Monday, April 19, 2010

Windows ShellCode Detection

Hi Folks, today I wanna drive you through a nice malware analysis experience that happened to me this freshly morning. Basically, for a penetration testing commission, I had to evaluate some ShellCodes, coming up with some judgments on the efficiency and on the validity of them.
For this reason I performed tons of shellcode testing and stuff like that. But what is interesting right now is when analyzing the shellcodes, in both way: Statically and Dynamically, I find out that only few AVs detect them..... Come on guys, we are talking about shellcodes not new virus's paradigms ..... it should be very easy to detect since they span a shell... right ? (see dynamic analysis)

So let's try it. First of all you need to build your own payload. I built a generic windows reverse shell. The generate command under Metasploit3 is really useful in such case. The following image shows how to generate a simple payload using Metasploit3.

After you got the desired payload, you have to write a simple code to run it. The following image shows my simple payload running code.

Alright, what we need now is to compile our ShellCode launcher. Since I am a MAC user I use MinGw to compile for Windows platforms.

Here we go ! We got a wonderful a.exe Windows executable. Now, of course it works.. Just start :
nc -l 4444
on our local machine, run a.exe on your windows machine.. and everything work fine !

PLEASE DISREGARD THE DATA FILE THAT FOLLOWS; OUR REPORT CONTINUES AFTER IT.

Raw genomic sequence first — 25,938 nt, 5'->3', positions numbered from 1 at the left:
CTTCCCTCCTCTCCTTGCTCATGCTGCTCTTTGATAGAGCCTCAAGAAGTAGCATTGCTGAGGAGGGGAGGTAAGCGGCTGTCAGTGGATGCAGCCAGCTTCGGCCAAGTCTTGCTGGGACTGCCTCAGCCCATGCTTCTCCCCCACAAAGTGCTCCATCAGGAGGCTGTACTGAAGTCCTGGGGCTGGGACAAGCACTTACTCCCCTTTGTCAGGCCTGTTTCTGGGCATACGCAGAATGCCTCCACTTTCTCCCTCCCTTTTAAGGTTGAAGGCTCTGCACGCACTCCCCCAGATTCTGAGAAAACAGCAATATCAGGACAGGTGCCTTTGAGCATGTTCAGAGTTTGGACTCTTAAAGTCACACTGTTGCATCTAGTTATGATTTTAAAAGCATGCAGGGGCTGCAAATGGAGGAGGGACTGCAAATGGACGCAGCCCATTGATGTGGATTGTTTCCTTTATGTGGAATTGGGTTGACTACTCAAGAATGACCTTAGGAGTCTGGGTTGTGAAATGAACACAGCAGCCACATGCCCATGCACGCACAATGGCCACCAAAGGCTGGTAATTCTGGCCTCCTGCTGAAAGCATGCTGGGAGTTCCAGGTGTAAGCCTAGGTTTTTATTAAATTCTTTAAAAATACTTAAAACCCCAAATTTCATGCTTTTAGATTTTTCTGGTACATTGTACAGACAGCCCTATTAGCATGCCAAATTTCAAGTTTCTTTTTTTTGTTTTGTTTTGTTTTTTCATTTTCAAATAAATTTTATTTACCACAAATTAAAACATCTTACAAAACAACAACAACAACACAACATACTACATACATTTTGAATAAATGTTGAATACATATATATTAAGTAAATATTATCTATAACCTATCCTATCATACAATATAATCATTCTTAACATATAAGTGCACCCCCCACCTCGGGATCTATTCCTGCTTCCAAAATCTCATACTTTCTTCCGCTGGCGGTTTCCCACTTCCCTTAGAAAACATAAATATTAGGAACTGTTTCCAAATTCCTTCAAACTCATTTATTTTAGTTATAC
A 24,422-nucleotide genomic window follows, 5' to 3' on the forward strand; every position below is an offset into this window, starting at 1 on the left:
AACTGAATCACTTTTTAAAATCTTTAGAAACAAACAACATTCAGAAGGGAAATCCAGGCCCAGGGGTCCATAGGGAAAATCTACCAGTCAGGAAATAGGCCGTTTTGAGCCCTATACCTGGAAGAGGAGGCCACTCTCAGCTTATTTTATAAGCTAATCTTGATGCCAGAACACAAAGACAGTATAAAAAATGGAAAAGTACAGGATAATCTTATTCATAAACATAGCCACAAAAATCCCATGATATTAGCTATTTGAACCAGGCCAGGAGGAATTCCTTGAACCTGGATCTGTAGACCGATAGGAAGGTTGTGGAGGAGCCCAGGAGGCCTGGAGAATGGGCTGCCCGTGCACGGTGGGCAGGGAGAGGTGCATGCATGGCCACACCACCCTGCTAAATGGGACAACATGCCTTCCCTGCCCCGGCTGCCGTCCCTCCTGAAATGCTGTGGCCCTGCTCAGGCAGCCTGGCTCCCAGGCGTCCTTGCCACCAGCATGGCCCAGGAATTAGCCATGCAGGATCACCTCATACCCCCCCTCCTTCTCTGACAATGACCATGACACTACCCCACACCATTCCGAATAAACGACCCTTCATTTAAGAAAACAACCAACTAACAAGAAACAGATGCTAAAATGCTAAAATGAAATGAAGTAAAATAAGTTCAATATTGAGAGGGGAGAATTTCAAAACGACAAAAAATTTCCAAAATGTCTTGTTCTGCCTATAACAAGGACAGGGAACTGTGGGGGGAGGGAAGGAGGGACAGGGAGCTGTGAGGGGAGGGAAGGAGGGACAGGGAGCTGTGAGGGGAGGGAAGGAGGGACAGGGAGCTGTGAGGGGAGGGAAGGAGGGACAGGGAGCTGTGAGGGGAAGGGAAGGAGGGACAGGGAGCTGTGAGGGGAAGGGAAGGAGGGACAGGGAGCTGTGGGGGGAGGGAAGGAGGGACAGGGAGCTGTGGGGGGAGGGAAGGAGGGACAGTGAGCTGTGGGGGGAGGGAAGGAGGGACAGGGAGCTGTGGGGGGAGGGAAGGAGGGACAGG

BUT it's not he point. The real point is coming now. Analyzing a.exe with some services like VirusTotal you discover that only few AVs detect the shellcode as malware.

As you can see these AVs such as: AVAST,GData and Microsoft detects the crafted shellcode, but they are only few of all and moreover they are neither the most used AVs in commerce. That seems very weird. So let's see if it's so difficult to detect shellcodes.
Summary of Dynamic analysis:

Interesting Libraries:

Executing: c:\windows\system32\cmd.exe
CreateProcess(C:\WINDOWS\system32\netstat.exe,netstat,C:\Documents and Settings\Administrator\Desktop)
Executing: c:\windows\system32\netstat.exe


Well .... an application which loads cmd and ntdll; which executes cmd and the netstat .. well doesn't look like a shellcode ? Is it so difficult to detect ? Since some AVs detect the shellcode means that it is possible to do, we do had confirmation about that using dynamic sandboxes analysis. So why important AV's companies don't recognize it ? Maybe none is doing dynamic analysis ? ;]. We'll figure out soon ..

No comments: